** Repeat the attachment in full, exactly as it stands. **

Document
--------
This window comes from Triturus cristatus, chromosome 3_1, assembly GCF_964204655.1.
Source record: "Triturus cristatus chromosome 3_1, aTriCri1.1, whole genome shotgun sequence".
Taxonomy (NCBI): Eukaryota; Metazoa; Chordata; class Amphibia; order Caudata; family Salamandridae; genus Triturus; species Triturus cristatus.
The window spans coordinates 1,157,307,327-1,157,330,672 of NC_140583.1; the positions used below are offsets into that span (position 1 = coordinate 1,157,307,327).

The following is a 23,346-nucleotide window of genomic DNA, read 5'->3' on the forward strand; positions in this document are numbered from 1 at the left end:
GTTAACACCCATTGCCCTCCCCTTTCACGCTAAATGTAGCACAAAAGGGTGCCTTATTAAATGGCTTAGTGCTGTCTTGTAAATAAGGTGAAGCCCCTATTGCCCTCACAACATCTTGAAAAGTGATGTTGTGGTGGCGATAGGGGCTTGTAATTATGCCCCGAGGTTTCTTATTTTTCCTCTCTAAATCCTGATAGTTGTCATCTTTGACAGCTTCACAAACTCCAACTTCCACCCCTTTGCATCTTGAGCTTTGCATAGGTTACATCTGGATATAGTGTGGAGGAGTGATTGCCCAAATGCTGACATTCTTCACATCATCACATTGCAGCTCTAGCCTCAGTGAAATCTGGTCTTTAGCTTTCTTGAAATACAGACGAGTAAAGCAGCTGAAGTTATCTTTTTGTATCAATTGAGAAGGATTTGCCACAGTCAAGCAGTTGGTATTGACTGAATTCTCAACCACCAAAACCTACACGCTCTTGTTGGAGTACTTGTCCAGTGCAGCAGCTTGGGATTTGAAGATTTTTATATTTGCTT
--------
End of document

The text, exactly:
This window comes from Triturus cristatus, chromosome 3_1, assembly GCF_964204655.1.
Source record: "Triturus cristatus chromosome 3_1, aTriCri1.1, whole genome shotgun sequence".
Taxonomy (NCBI): Eukaryota; Metazoa; Chordata; class Amphibia; order Caudata; family Salamandridae; genus Triturus; species Triturus cristatus.
The window spans coordinates 1,157,307,327-1,157,330,672 of NC_140583.1; the positions used below are offsets into that span (position 1 = coordinate 1,157,307,327).

The following is a 23,346-nucleotide window of genomic DNA, read 5'->3' on the forward strand; positions in this document are numbered from 1 at the left end:
GTTAACACCCATTGCCCTCCCCTTTCACGCTAAATGTAGCACAAAAGGGTGCCTTATTAAATGGCTTAGTGCTGTCTTGTAAATAAGGTGAAGCCCCTATTGCCCTCACAACATCTTGAAAAGTGATGTTGTGGTGGCGATAGGGGCTTGTAATTATGCCCCGAGGTTTCTTATTTTTCCTCTCTAAATCCTGATAGTTGTCATCTTTGACAGCTTCACAAACTCCAACTTCCACCCCTTTGCATCTTGAGCTTTGCATAGGTTACATCTGGATATAGTGTGGAGGAGTGATTGCCCAAATGCTGACATTCTTCACATCATCACATTGCAGCTCTAGCCTCAGTGAAATCTGGTCTTTAGCTTTCTTGAAATACAGACGAGTAAAGCAGCTGAAGTTATCTTTTTGTATCAATTGAGAAGGATTTGCCACAGTCAAGCAGTTGGTATTGACTGAATTCTCAACCACCAAAACCTACACGCTCTTGTTGGAGTACTTGTCCAGTGCAGCAGCTTGGGATTTGAAGATTTTTATATTTGCTT